The Core Unit CUMI belongs to one of three Core Units of the Faculty of Veterinary Medicine and is coordinated by scientific staff of the Institute of Bacteriology and Mycology. We have a MALDI-TOF mass spectrometer that enables the identification and differentiation of microorganisms. Our institute has several years of expertise in the differentiation of bacteria and fungi using MALDI-TOF-MS.

Sample analysis with the MALDI-TOF mass spectrometer, Photo: Mareike Pendzialek

Core Unit „Mass spectrometric identification and differentiation of microorganisms“ (CUMI)

MALDI-TOF is a mass analysis combining Matrix Assisted Laser Desorption Ionization (MALDI) with Time of Flight (TOF) analysis. Since MALDI-TOF-MS is a label-free method without dyes, antibodies or radioactive elements, it is available for a wide range of applications. At the Institute of Bacteriology and Mycology the microflex LT/microflex LRF MALDI-TOF-MS (Bruker Daltonics GmbH) is currently used for the identification and differentiation of microorganisms (bacteria, fungi and yeasts). In addition, subtyping and targeted resistance determination can be carried out within the methodological limits. In the coming months, the previous model will be replaced by a more powerful device, which will lead to the establishment of the new core unit "Mass Spectrometric Identification and Differentiation of Microorganisms" (CUMI).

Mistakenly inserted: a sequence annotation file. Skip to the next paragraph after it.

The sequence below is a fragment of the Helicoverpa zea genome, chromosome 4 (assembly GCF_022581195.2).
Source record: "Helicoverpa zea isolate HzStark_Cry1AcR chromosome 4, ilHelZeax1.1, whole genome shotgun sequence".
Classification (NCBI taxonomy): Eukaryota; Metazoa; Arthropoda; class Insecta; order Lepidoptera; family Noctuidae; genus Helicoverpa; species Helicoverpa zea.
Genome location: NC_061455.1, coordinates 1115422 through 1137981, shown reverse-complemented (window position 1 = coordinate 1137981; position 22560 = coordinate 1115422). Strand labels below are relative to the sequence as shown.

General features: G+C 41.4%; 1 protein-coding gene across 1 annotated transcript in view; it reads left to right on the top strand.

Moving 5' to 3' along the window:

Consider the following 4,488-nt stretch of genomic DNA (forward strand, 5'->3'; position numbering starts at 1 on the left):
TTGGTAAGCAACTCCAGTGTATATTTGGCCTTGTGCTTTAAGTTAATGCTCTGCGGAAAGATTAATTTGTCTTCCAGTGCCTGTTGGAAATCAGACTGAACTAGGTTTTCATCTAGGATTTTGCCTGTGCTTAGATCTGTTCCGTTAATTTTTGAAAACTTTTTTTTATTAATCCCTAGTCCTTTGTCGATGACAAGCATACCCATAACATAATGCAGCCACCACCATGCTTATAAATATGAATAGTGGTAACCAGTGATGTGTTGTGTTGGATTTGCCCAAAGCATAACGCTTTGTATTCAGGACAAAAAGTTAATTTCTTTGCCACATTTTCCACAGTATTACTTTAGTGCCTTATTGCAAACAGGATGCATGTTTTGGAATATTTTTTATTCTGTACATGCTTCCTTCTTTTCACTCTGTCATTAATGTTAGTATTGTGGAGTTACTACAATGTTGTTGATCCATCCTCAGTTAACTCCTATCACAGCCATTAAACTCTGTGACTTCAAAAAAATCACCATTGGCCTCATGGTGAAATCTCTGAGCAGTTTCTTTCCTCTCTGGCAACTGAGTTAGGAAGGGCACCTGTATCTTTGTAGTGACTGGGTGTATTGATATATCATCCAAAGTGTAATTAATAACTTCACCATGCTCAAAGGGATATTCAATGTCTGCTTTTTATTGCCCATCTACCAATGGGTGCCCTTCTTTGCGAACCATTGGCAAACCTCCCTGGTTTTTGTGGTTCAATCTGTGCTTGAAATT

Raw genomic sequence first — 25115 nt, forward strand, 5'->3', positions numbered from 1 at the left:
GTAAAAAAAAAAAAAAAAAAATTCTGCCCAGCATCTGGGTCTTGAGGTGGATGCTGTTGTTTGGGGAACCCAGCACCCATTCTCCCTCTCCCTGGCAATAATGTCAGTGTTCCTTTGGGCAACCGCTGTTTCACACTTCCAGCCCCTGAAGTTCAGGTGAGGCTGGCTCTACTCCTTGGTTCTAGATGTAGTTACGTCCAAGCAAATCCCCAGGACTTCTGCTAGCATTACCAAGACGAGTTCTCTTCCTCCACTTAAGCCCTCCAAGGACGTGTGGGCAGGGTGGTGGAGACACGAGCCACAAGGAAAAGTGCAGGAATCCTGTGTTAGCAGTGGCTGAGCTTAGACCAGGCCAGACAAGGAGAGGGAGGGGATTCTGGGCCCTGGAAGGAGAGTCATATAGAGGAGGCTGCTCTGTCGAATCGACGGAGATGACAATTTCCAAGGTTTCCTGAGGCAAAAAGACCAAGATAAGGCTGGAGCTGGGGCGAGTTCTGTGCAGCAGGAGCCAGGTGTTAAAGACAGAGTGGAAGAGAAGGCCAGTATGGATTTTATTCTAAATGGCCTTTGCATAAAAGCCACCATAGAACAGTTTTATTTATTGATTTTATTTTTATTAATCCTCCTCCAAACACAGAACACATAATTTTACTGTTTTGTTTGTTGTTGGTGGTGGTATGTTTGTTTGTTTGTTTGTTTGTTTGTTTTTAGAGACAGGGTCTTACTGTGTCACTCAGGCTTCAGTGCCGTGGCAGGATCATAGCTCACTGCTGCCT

The core unit will be supervised by Prof. Wieland Schrödl and technical staff. With their MALDI-TOF-MS expertise, they provide advice for the planning and implementation of upcoming projects.

  1. The sample is placed in a low-molecular matrix and fixed on a carrier.
  2. The matrix sample mixture is vaporized explosively in a high vacuum by a pulsed focused laser beam (desorption).
  3. The analyte molecules (proteins) of the pathogens to be investigated are ionized (ionization).
  4. The ions are then accelerated in a strong electric field and their respective flight times (TOF) are registered, whereby smaller, lighter Ions hit the detector faster.
  5. Since the flight time of the analytes depends on their mass (m) and their charge number (z), the different masses of the individual analytes can be determined and displayed as a total spectrum.